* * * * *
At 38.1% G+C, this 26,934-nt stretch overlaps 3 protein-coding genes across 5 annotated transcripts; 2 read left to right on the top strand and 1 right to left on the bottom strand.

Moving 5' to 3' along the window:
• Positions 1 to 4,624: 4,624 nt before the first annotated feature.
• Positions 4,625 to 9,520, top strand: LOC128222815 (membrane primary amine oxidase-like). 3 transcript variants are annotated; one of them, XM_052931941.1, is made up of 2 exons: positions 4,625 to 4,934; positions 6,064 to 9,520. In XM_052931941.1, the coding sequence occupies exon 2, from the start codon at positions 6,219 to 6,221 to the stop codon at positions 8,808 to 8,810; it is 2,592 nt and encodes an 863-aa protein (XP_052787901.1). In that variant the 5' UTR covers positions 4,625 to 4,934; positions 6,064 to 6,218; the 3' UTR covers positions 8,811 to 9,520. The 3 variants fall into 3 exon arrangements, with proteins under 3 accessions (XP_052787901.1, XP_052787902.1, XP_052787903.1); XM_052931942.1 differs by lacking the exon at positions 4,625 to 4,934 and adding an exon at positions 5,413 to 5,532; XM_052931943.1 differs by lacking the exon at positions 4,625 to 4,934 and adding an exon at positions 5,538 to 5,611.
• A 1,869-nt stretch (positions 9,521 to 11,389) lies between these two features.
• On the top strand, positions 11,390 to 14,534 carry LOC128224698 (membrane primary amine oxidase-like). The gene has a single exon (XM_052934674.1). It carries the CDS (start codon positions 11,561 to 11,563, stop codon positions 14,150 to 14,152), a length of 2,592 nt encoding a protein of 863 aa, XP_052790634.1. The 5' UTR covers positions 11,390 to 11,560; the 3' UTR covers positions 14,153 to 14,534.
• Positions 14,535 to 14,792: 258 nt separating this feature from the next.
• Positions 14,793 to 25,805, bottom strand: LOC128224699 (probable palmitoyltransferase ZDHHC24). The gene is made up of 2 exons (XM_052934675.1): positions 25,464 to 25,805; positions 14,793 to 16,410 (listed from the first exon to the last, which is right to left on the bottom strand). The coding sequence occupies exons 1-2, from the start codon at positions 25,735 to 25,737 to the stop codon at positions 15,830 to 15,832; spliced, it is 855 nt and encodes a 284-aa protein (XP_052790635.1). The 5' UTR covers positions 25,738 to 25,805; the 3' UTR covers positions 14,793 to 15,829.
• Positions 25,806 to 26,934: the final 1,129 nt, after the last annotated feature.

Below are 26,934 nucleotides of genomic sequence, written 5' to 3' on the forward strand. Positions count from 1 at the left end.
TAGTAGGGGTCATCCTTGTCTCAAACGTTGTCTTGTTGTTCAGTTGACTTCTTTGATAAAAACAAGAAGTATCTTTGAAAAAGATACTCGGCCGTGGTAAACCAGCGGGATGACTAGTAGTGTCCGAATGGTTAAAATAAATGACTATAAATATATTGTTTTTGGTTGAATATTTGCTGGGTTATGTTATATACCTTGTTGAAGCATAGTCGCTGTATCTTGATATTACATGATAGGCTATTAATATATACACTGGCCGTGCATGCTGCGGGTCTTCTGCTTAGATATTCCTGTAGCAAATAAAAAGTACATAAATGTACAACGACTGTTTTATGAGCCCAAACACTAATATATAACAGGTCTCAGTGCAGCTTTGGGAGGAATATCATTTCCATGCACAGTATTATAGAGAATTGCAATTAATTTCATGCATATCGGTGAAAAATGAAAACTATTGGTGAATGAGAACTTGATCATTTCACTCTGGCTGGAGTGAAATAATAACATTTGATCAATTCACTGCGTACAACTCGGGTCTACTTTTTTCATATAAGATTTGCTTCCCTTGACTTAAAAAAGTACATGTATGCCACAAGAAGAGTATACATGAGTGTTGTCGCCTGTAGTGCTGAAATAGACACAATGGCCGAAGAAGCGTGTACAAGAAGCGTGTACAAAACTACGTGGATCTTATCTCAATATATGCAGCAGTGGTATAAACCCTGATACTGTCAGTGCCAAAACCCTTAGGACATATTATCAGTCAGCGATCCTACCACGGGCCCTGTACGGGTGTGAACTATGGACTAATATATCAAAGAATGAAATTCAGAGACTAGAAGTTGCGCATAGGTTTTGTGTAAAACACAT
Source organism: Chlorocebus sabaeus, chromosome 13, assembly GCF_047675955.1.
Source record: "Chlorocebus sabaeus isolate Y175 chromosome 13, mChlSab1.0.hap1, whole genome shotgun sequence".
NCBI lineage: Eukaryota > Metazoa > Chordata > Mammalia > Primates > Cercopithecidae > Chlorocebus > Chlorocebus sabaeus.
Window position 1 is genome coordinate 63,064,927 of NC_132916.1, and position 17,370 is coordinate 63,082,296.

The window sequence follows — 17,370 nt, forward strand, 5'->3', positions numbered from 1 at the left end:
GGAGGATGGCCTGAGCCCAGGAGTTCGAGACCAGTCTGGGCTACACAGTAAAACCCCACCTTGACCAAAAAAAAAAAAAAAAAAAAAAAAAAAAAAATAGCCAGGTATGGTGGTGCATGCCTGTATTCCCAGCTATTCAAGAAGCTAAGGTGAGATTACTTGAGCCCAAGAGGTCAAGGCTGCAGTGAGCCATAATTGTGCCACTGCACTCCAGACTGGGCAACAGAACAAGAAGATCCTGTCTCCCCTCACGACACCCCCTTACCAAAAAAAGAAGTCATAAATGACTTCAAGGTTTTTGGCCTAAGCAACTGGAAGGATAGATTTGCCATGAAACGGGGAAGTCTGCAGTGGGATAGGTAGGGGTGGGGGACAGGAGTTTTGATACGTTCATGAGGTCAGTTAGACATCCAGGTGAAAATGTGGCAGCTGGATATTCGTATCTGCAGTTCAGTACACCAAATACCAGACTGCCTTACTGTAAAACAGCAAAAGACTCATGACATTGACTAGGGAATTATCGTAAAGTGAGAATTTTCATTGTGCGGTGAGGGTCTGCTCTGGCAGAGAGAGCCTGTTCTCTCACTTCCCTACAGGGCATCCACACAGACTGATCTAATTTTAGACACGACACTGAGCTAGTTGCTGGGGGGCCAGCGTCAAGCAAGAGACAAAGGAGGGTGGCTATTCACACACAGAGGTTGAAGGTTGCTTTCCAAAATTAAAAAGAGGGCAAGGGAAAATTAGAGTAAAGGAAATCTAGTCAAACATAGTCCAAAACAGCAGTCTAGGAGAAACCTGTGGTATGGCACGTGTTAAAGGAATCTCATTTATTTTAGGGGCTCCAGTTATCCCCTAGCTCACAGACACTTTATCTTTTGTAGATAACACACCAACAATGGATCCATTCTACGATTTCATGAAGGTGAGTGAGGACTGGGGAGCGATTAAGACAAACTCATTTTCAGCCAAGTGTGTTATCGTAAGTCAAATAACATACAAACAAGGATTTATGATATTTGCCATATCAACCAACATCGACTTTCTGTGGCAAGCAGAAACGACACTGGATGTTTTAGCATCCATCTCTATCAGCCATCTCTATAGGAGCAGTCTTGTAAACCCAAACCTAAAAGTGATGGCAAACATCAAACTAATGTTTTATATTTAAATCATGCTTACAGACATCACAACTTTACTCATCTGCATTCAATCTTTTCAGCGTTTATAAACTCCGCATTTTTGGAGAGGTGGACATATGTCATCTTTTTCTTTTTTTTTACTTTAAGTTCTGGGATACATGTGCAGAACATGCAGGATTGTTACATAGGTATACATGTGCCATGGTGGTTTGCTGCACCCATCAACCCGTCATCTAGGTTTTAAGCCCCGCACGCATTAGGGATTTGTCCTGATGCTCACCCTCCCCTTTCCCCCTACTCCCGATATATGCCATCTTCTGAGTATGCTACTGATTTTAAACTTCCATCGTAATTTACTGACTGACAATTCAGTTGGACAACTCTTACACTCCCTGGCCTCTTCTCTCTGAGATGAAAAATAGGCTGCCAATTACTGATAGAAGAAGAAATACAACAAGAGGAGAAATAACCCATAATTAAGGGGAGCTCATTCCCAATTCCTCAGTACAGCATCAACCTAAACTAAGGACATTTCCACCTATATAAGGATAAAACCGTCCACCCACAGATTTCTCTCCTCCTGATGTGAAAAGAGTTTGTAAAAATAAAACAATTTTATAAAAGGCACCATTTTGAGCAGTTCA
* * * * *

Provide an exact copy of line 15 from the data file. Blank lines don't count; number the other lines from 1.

Window position 1 is genome coordinate 63,064,927 of NC_132916.1, and position 17,370 is coordinate 63,082,296.